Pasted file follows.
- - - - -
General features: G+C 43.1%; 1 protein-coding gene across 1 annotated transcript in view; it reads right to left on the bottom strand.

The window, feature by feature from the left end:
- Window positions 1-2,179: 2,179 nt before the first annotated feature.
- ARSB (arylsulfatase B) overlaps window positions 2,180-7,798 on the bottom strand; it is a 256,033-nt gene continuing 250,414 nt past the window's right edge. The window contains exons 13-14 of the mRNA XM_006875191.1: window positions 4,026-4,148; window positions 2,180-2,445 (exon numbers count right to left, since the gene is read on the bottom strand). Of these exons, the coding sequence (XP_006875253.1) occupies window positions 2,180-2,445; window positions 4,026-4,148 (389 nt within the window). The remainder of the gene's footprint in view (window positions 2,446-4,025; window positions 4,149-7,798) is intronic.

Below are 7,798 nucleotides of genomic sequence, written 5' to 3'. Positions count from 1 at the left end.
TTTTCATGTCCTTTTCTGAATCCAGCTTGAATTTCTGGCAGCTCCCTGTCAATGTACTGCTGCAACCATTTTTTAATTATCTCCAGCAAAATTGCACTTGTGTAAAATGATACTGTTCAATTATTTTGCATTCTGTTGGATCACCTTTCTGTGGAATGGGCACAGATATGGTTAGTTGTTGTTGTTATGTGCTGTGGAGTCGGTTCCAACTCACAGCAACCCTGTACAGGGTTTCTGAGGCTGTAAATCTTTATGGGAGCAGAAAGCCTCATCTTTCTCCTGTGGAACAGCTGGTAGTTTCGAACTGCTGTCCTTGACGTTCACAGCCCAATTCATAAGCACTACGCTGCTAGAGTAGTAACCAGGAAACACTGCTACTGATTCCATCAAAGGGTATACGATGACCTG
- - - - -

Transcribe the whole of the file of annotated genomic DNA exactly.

General features: G+C 43.1%; 1 protein-coding gene across 1 annotated transcript in view; it reads right to left on the bottom strand.

The window, feature by feature from the left end:
- Window positions 1-2,179: 2,179 nt before the first annotated feature.
- ARSB (arylsulfatase B) overlaps window positions 2,180-7,798 on the bottom strand; it is a 256,033-nt gene continuing 250,414 nt past the window's right edge. The window contains exons 13-14 of the mRNA XM_006875191.1: window positions 4,026-4,148; window positions 2,180-2,445 (exon numbers count right to left, since the gene is read on the bottom strand). Of these exons, the coding sequence (XP_006875253.1) occupies window positions 2,180-2,445; window positions 4,026-4,148 (389 nt within the window). The remainder of the gene's footprint in view (window positions 2,446-4,025; window positions 4,149-7,798) is intronic.

Below are 7,798 nucleotides of genomic sequence, written 5' to 3'. Positions count from 1 at the left end.
TTTTCATGTCCTTTTCTGAATCCAGCTTGAATTTCTGGCAGCTCCCTGTCAATGTACTGCTGCAACCATTTTTTAATTATCTCCAGCAAAATTGCACTTGTGTAAAATGATACTGTTCAATTATTTTGCATTCTGTTGGATCACCTTTCTGTGGAATGGGCACAGATATGGTTAGTTGTTGTTGTTATGTGCTGTGGAGTCGGTTCCAACTCACAGCAACCCTGTACAGGGTTTCTGAGGCTGTAAATCTTTATGGGAGCAGAAAGCCTCATCTTTCTCCTGTGGAACAGCTGGTAGTTTCGAACTGCTGTCCTTGACGTTCACAGCCCAATTCATAAGCACTACGCTGCTAGAGTAGTAACCAGGAAACACTGCTACTGATTCCATCAAAGGGTATACGATGACCTG